Importance of publishing research varies by doctors' career stage, specialty and location of work

Matthew McGrail, Belinda O'Sullivan, Hollie Bendotti, Srinivas Kondalsamy-Chennakesavan

Research output: Contribution to journalArticleResearchpeer-review

3 Citations (Scopus)


Purpose: To investigate whether publishing research is an important aspect of medical careers, and how it varies by specialty and rural or metropolitan location. Methods: Annual national panel survey (postal or online) of Australian doctors between 2008 and 2016, with aggregated participants including 11 263 junior doctors not enrolled in a specialty (€pre-registrars'), 9745 junior doctors enrolled as specialist trainees, non-general practitioner (GP) (€registrars') and 35 983 qualified as specialist consultants, non-GP (€consultants'). Main outcome was in agreement that €research publications are important to progress my training' (junior doctors) or €research publications are important to my career' (consultants). Results: Overall, the highest proportion agreeing were registrars (65%) and pre-registrars (60%), compared with consultants (36%). After accounting for key covariates, rural location was significantly associated with lower importance of publishing research for pre-registrars (OR 0.69, 95% CI 0.61 to 0.78) and consultants (OR 0.69, 95% CI 0.63 to 0.76), but not for registrars. Compared with anaesthetics, research importance was significantly higher for pre-registrars pursuing surgery (OR 4.46, 95% CI 3.57 to 5.57) and obstetrics/gynaecology careers, for registrars enrolled in surgery (OR 2.97, 95% CI 2.34 to 3.75) and internal medicine training, and consultants of internal medicine (OR 1.84, 95% CI 1.63 to 2.08), pathology, radiology and paediatrics. Conclusions: This study provides new quantitative evidence showing that the importance of publishing research is related to medical career stages, and is most important to junior doctors seeking and undertaking different specialty training options. Embedding research requirements more evenly into specialty college selection criteria may stimulate uptake of research. Expansion of rural training pathways should consider capacity building to support increased access to research opportunities in these locations.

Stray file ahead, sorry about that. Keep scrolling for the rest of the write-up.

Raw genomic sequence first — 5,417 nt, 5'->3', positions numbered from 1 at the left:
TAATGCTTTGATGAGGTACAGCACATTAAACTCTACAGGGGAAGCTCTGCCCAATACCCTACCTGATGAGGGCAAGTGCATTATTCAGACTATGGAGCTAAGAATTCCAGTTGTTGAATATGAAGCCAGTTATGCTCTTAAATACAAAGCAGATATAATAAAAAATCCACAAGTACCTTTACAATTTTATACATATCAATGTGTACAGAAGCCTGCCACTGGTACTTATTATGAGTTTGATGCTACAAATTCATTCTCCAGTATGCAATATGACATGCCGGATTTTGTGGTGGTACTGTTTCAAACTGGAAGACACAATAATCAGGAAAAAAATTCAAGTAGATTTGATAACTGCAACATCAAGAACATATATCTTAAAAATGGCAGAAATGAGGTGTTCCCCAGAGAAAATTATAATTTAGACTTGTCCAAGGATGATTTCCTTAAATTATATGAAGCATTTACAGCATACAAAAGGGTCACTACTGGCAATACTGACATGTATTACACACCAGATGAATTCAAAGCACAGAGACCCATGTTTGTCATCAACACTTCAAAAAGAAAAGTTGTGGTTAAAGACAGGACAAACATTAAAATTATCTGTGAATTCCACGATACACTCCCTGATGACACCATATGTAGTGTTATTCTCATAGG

Original languageEnglish
Pages (from-to)198-204
Number of pages7
JournalPostgraduate Medical Journal
Issue number1122
Publication statusPublished - 29 Mar 2019


  • medical careers
  • postgraduate training
  • research activity
  • rural health
  • specialty college

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